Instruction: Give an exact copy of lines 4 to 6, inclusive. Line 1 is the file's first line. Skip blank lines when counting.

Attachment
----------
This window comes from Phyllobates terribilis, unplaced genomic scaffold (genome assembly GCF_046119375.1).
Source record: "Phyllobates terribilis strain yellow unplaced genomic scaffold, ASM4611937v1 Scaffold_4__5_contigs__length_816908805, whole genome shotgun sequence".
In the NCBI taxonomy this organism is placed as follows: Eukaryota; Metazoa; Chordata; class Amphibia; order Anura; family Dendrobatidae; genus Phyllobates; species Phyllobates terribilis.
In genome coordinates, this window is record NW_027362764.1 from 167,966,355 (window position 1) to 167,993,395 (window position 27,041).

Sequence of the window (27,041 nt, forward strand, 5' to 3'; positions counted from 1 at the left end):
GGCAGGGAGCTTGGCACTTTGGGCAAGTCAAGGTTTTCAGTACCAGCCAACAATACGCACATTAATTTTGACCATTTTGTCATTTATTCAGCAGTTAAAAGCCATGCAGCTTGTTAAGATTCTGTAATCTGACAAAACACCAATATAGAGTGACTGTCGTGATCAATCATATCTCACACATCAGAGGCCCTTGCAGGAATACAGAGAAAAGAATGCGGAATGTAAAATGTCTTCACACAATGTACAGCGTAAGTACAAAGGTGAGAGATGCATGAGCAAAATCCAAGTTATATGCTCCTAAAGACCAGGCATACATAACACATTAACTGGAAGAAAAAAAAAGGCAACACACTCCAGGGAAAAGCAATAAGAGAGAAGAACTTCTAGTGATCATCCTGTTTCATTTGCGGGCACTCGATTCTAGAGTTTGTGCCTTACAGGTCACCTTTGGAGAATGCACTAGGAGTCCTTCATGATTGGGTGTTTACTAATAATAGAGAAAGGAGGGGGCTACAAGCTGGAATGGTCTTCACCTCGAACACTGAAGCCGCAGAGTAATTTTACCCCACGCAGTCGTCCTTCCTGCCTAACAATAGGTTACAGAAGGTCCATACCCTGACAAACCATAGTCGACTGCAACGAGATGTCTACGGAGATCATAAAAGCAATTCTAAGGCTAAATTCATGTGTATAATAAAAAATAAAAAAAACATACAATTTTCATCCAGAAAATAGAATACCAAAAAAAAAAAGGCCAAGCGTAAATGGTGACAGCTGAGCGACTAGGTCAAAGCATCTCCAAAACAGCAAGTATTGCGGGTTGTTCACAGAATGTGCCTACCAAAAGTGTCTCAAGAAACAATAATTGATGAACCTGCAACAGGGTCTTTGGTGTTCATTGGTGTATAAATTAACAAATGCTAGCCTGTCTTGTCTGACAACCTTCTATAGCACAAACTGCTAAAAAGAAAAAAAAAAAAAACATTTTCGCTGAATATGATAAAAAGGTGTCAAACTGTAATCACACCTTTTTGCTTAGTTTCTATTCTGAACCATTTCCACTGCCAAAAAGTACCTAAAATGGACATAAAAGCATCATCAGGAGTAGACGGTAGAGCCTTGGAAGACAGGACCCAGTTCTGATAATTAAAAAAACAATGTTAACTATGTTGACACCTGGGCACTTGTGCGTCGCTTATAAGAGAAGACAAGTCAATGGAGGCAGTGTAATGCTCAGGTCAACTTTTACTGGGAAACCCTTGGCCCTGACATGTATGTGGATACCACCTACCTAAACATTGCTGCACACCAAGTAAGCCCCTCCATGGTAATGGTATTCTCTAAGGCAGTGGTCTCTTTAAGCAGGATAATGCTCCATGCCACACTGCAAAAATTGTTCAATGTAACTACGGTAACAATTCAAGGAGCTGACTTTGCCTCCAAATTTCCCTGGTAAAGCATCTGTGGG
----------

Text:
In genome coordinates, this window is record NW_027362764.1 from 167,966,355 (window position 1) to 167,993,395 (window position 27,041).

Sequence of the window (27,041 nt, forward strand, 5' to 3'; positions counted from 1 at the left end):
GGCAGGGAGCTTGGCACTTTGGGCAAGTCAAGGTTTTCAGTACCAGCCAACAATACGCACATTAATTTTGACCATTTTGTCATTTATTCAGCAGTTAAAAGCCATGCAGCTTGTTAAGATTCTGTAATCTGACAAAACACCAATATAGAGTGACTGTCGTGATCAATCATATCTCACACATCAGAGGCCCTTGCAGGAATACAGAGAAAAGAATGCGGAATGTAAAATGTCTTCACACAATGTACAGCGTAAGTACAAAGGTGAGAGATGCATGAGCAAAATCCAAGTTATATGCTCCTAAAGACCAGGCATACATAACACATTAACTGGAAGAAAAAAAAAGGCAACACACTCCAGGGAAAAGCAATAAGAGAGAAGAACTTCTAGTGATCATCCTGTTTCATTTGCGGGCACTCGATTCTAGAGTTTGTGCCTTACAGGTCACCTTTGGAGAATGCACTAGGAGTCCTTCATGATTGGGTGTTTACTAATAATAGAGAAAGGAGGGGGCTACAAGCTGGAATGGTCTTCACCTCGAACACTGAAGCCGCAGAGTAATTTTACCCCACGCAGTCGTCCTTCCTGCCTAACAATAGGTTACAGAAGGTCCATACCCTGACAAACCATAGTCGACTGCAACGAGATGTCTACGGAGATCATAAAAGCAATTCTAAGGCTAAATTCATGTGTATAATAAAAAATAAAAAAAACATACAATTTTCATCCAGAAAATAGAATACCAAAAAAAAAAAGGCCAAGCGTAAATGGTGACAGCTGAGCGACTAGGTCAAAGCATCTCCAAAACAGCAAGTATTGCGGGTTGTTCACAGAATGTGCCTACCAAAAGTGTCTCAAGAAACAATAATTGATGAACCTGCAACAGGGTCTTTGGTGTTCATTGGTGTATAAATTAACAAATGCTAGCCTGTCTTGTCTGACAACCTTCTATAGCACAAACTGCTAAAAAGAAAAAAAAAAAAAACATTTTCGCTGAATATGATAAAAAGGTGTCAAACTGTAATCACACCTTTTTGCTTAGTTTCTATTCTGAACCATTTCCACTGCCAAAAAGTACCTAAAATGGACATAAAAGCATCATCAGGAGTAGACGGTAGAGCCTTGGAAGACAGGACCCAGTTCTGATAATTAAAAAAACAATGTTAACTATGTTGACACCTGGGCACTTGTGCGTCGCTTATAAGAGAAGACAAGTCAATGGAGGCAGTGTAATGCTCAGGTCAACTTTTACTGGGAAACCCTTGGCCCTGACATGTATGTGGATACCACCTACCTAAACATTGCTGCACACCAAGTAAGCCCCTCCATGGTAATGGTATTCTCTAAGGCAGTGGTCTCTTTAAGCAGGATAATGCTCCATGCCACACTGCAAAAATTGTTCAATGTAACTACGGTAACAATTCAAGGAGCTGACTTTGCCTCCAAATTTCCCTGGTAAAGCATCTGTGGG